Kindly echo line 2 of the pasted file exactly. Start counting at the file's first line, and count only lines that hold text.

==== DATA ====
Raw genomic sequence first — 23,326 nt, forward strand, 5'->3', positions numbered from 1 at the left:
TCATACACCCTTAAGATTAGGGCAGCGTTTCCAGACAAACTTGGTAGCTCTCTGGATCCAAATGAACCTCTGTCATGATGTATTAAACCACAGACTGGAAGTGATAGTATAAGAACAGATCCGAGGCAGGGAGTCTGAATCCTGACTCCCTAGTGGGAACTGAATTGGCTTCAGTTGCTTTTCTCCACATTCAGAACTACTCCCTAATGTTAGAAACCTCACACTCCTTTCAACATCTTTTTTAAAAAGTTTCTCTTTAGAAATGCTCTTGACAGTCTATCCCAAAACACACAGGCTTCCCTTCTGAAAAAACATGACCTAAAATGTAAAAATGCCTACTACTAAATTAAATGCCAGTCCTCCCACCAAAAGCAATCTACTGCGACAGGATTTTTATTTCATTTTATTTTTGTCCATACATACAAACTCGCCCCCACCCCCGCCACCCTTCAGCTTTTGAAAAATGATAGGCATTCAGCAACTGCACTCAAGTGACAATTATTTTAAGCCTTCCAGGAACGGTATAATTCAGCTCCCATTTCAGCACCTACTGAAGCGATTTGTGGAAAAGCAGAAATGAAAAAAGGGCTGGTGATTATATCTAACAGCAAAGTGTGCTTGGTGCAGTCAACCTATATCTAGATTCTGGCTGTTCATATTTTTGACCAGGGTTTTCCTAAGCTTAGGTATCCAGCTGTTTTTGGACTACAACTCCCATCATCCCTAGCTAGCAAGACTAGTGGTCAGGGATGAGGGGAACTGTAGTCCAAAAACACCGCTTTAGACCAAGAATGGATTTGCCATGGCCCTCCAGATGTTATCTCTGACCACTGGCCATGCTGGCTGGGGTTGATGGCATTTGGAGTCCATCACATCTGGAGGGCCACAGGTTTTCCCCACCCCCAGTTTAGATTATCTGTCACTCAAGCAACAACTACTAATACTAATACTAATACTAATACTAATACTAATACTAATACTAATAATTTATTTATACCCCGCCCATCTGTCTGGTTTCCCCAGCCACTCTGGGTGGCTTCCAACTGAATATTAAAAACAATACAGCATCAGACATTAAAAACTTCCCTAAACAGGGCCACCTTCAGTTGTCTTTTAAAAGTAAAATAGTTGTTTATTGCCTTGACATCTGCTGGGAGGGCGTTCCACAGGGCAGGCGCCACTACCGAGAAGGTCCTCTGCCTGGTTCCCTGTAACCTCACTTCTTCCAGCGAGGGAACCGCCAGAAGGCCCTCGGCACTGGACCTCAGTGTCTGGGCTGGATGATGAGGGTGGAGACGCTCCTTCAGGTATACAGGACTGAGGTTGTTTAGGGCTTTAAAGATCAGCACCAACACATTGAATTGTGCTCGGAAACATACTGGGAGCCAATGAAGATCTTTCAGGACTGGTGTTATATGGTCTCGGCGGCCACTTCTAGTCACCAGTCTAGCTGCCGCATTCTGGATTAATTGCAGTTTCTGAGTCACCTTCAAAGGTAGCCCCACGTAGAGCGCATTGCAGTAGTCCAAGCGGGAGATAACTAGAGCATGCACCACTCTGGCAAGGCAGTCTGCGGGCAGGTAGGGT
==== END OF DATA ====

TCATACACCCTTAAGATTAGGGCAGCGTTTCCAGACAAACTTGGTAGCTCTCTGGATCCAAATGAACCTCTGTCATGATGTATTAAACCACAGACTGGAAGTGATAGTATAAGAACAGATCCGAGGCAGGGAGTCTGAATCCTGACTCCCTAGTGGGAACTGAATTGGCTTCAGTTGCTTTTCTCCACATTCAGAACTACTCCCTAATGTTAGAAACCTCACACTCCTTTCAACATCTTTTTTAAAAAGTTTCTCTTTAGAAATGCTCTTGACAGTCTATCCCAAAACACACAGGCTTCCCTTCTGAAAAAACATGACCTAAAATGTAAAAATGCCTACTACTAAATTAAATGCCAGTCCTCCCACCAAAAGCAATCTACTGCGACAGGATTTTTATTTCATTTTATTTTTGTCCATACATACAAACTCGCCCCCACCCCCGCCACCCTTCAGCTTTTGAAAAATGATAGGCATTCAGCAACTGCACTCAAGTGACAATTATTTTAAGCCTTCCAGGAACGGTATAATTCAGCTCCCATTTCAGCACCTACTGAAGCGATTTGTGGAAAAGCAGAAATGAAAAAAGGGCTGGTGATTATATCTAACAGCAAAGTGTGCTTGGTGCAGTCAACCTATATCTAGATTCTGGCTGTTCATATTTTTGACCAGGGTTTTCCTAAGCTTAGGTATCCAGCTGTTTTTGGACTACAACTCCCATCATCCCTAGCTAGCAAGACTAGTGGTCAGGGATGAGGGGAACTGTAGTCCAAAAACACCGCTTTAGACCAAGAATGGATTTGCCATGGCCCTCCAGATGTTATCTCTGACCACTGGCCATGCTGGCTGGGGTTGATGGCATTTGGAGTCCATCACATCTGGAGGGCCACAGGTTTTCCCCACCCCCAGTTTAGATTATCTGTCACTCAAGCAACAACTACTAATACTAATACTAATACTAATACTAATACTAATACTAATACTAATAATTTATTTATACCCCGCCCATCTGTCTGGTTTCCCCAGCCACTCTGGGTGGCTTCCAACTGAATATTAAAAACAATACAGCATCAGACATTAAAAACTTCCCTAAACAGGGCCACCTTCAGTTGTCTTTTAAAAGTAAAATAGTTGTTTATTGCCTTGACATCTGCTGGGAGGGCGTTCCACAGGGCAGGCGCCACTACCGAGAAGGTCCTCTGCCTGGTTCCCTGTAACCTCACTTCTTCCAGCGAGGGAACCGCCAGAAGGCCCTCGGCACTGGACCTCAGTGTCTGGGCTGGATGATGAGGGTGGAGACGCTCCTTCAGGTATACAGGACTGAGGTTGTTTAGGGCTTTAAAGATCAGCACCAACACATTGAATTGTGCTCGGAAACATACTGGGAGCCAATGAAGATCTTTCAGGACTGGTGTTATATGGTCTCGGCGGCCACTTCTAGTCACCAGTCTAGCTGCCGCATTCTGGATTAATTGCAGTTTCTGAGTCACCTTCAAAGGTAGCCCCACGTAGAGCGCATTGCAGTAGTCCAAGCGGGAGATAACTAGAGCATGCACCACTCTGGCAAGGCAGTCTGCGGGCAGGTAGGGT